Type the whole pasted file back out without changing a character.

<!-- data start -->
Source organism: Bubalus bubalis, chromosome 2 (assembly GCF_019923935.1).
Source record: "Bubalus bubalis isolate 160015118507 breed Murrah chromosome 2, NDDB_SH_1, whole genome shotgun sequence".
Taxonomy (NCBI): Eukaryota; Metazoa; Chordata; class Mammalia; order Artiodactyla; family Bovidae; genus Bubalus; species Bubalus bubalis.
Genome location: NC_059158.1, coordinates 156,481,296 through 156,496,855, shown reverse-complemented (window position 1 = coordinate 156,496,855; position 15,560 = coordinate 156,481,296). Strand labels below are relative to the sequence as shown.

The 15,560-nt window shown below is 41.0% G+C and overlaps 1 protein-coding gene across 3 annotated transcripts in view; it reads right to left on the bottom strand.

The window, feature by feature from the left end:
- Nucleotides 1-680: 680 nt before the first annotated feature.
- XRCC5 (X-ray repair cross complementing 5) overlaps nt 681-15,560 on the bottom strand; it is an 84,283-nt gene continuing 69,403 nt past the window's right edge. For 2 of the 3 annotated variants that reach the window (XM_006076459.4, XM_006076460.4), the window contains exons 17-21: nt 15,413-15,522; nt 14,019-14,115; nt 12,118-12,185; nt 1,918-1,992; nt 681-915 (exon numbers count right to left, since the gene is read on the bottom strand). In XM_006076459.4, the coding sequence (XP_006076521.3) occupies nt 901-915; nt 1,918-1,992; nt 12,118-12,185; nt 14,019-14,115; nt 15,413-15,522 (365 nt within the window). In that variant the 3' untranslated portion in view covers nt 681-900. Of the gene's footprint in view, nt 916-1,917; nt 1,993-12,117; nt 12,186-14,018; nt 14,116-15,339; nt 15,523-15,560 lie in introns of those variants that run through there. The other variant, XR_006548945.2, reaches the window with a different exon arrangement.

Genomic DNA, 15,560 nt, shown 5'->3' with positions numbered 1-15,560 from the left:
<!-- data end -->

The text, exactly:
Source organism: Bubalus bubalis, chromosome 2 (assembly GCF_019923935.1).
Source record: "Bubalus bubalis isolate 160015118507 breed Murrah chromosome 2, NDDB_SH_1, whole genome shotgun sequence".
Taxonomy (NCBI): Eukaryota; Metazoa; Chordata; class Mammalia; order Artiodactyla; family Bovidae; genus Bubalus; species Bubalus bubalis.
Genome location: NC_059158.1, coordinates 156,481,296 through 156,496,855, shown reverse-complemented (window position 1 = coordinate 156,496,855; position 15,560 = coordinate 156,481,296). Strand labels below are relative to the sequence as shown.

The 15,560-nt window shown below is 41.0% G+C and overlaps 1 protein-coding gene across 3 annotated transcripts in view; it reads right to left on the bottom strand.

The window, feature by feature from the left end:
- Nucleotides 1-680: 680 nt before the first annotated feature.
- XRCC5 (X-ray repair cross complementing 5) overlaps nt 681-15,560 on the bottom strand; it is an 84,283-nt gene continuing 69,403 nt past the window's right edge. For 2 of the 3 annotated variants that reach the window (XM_006076459.4, XM_006076460.4), the window contains exons 17-21: nt 15,413-15,522; nt 14,019-14,115; nt 12,118-12,185; nt 1,918-1,992; nt 681-915 (exon numbers count right to left, since the gene is read on the bottom strand). In XM_006076459.4, the coding sequence (XP_006076521.3) occupies nt 901-915; nt 1,918-1,992; nt 12,118-12,185; nt 14,019-14,115; nt 15,413-15,522 (365 nt within the window). In that variant the 3' untranslated portion in view covers nt 681-900. Of the gene's footprint in view, nt 916-1,917; nt 1,993-12,117; nt 12,186-14,018; nt 14,116-15,339; nt 15,523-15,560 lie in introns of those variants that run through there. The other variant, XR_006548945.2, reaches the window with a different exon arrangement.

Genomic DNA, 15,560 nt, shown 5'->3' with positions numbered 1-15,560 from the left: